While actors and television personalities have been easing their way back to work, the live music scene, which relies heavily on mass gatherings, remains in limbo.
“What I have noticed is that my fellow performers sing and sing, upload and upload, just so they could do what they love to do. But of course, the sad reality is that, for many of them, there’s no real financial remuneration,” Mitch Valdes told the Inquirer in a recent virtual interview for “Mitch and Mel Online,” which she will coheadline with the seasoned musical director Mel Villena.
“If you’re not an A-lister, it really is going to be tough, because the money you earn online is dependent on views,” added Mel, who also leads the 20-piece Asosasyon ng Musikong Pilipino (AMP) Band.
Set on Oct. 24 at 7 p.m via Zoom, “Mitch and Mel Online” is a 30-minute show that seamlessly interweaves music and comedy—Mitch-style. Accompanying her on the keyboards is longtime collaborator Mel, who reworked Mitch’s repertoire to better fit the parameters of the online medium.
The first episode, titled “Ohayo,” will have Mitch talking about life growing up in Japan and the culture shock she experienced when she moved to the Philippines.
Each ticket (P600 advance purchase; P750 on the day itself)—available at TicketWorld (8891-9999)—corresponds to a Zoom link. The show can also be watched by fans overseas. Visit Facebook.com/ValdesandVillena for more information regarding time zone differences.
“We’re hoping this experiment works, because it will give us the incentive to mount something similar for other music artists,” said Mitch, who jokingly described holding a show in a pandemic “death-defying.” “I hope this helps present new opportunities or possibilities for performers to earn money.”
What do you think will be the biggest challenge?
Mitch: It’s hard to make people laugh without seeing people’s immediate reactions. But at least Mel is there to banter with!
I’m assuming the technological aspect was something you also have to get used to.
Mitch: Aside from the stresses of putting up the show, I also have to learn using these apps. I only really started doing this about two months ago. Luckily, I have two millennial nephews who help me.
Mel: The challenge for me is making sure that there will be no glitches and that everything’s in sync. I want to make sure that the music numbers have very minimal editing or preproduction work.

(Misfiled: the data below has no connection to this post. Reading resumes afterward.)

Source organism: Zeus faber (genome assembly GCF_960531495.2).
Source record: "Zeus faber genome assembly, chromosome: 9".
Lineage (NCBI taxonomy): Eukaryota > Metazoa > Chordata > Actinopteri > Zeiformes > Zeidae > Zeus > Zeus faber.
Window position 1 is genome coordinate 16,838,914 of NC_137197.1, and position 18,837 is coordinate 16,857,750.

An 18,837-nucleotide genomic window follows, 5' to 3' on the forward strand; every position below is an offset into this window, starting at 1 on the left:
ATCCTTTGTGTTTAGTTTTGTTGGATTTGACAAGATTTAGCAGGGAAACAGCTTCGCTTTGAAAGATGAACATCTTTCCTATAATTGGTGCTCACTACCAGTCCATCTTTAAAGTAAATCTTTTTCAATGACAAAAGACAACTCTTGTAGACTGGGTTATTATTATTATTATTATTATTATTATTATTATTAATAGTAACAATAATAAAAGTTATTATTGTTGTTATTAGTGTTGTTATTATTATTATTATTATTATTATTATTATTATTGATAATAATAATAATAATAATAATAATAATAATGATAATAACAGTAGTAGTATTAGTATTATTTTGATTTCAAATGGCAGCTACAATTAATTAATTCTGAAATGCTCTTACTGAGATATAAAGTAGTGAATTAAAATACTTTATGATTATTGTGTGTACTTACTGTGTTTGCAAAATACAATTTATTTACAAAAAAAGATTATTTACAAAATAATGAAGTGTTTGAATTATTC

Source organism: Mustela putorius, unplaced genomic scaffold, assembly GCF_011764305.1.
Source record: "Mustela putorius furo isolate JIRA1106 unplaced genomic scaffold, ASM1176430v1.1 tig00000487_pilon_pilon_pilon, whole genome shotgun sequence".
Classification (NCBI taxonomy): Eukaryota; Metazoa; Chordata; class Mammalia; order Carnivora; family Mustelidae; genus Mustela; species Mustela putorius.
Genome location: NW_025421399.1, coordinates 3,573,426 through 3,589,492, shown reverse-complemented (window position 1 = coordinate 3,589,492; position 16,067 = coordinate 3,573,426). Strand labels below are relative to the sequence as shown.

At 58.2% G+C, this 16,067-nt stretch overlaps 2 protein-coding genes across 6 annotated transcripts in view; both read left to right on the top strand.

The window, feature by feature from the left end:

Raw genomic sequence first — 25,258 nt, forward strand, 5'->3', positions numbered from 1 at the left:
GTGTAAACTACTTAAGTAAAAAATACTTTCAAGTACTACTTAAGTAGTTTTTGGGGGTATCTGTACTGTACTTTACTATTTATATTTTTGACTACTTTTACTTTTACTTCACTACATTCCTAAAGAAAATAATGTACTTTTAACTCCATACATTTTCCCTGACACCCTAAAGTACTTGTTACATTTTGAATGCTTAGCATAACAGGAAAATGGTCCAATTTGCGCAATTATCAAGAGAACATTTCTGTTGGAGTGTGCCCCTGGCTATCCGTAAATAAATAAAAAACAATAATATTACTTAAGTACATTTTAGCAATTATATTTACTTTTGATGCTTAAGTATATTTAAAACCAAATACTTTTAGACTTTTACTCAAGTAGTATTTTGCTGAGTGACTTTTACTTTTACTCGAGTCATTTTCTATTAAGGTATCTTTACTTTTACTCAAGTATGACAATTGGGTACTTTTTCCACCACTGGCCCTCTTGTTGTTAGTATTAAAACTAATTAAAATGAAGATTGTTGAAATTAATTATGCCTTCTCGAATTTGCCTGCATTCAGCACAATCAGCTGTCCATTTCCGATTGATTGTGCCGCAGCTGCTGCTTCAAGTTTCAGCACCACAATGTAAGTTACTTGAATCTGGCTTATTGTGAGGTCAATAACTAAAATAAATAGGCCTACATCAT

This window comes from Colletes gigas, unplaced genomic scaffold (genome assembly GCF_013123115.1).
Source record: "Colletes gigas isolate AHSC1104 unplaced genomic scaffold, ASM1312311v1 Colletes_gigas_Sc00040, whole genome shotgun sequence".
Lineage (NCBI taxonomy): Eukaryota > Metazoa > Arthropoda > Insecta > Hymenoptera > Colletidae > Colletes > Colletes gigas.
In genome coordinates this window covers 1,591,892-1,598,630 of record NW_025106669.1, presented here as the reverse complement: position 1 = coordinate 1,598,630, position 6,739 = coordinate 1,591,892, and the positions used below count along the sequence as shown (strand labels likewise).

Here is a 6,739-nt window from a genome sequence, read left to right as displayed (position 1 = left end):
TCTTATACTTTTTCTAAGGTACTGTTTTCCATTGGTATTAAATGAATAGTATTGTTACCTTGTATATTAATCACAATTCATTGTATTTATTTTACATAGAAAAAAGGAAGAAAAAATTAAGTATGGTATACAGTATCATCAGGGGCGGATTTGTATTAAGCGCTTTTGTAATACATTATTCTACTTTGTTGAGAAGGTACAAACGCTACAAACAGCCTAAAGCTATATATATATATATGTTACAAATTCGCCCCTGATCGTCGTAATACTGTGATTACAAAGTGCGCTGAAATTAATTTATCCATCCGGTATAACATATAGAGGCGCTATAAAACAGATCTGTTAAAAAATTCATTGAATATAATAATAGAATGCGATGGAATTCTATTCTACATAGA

What about the songs?
Mitch: I will be doing songs from my generation that are still familiar to the younger ones. What I have noticed from doing tours abroad is that our songs can be appreciated by the younger generation.
As a musical director, do you feel frustrated about the possibility of your work not fully translating online, since people will be listening using earphones or laptop speakers?
Mel: If I remain in that thought process, it will really frustrate me immensely, so I have to get out of that and think that there are other ways to do things. It’s teaching me to get out of the box and interpret music differently; that you can do it this way or that way and still sound good.
Are simpler arrangements better for online shows?
Mel: The challenge is working around the idea that less is more; I have to think more in those terms right now.
This will probably go down as one of your most memorable shows.
Mitch: I’m used to singing with AMP Band, with the brass section and horns. And all of a sudden, I don’t have that. Although I love Mel, having only him, on the keyboards, changes the dynamic. But I will commit to this new format.
You have known each other since the late 1970s and were part of the iconic ‘80s variety show “Champoy,” what makes you two effective?
Mitch: Mel has the capacity to get into my head. He can convince me to tackle newer songs I’m opposed to, because he can really make the theme sound good and fit my style. Our relationship when it comes to music is almost osmotic.
He also became a stricter perfectionist than I am when it comes to preparing for shows.
How big of an impact did the pandemic have on your careers?
Mel: We rely on gigs so we have to be creative and find other ways to earn.
Mounting paid shows on the internet is difficult because a lot of people are used to consuming content for free.
Mitch: These musicians, too, lost theirs (income), and they can’t continue playing for free. We have to charge eventually.
That’s why we want to open this kind of platform for other performers.
It’s also about educating the audience that playing music is actually work.
Subscribe to INQUIRER PLUS to get access to The Philippine Daily Inquirer & other 70+ titles, share up to 5 gadgets, listen to the news, download as early as 4am & share articles on social media. Call 896 6000.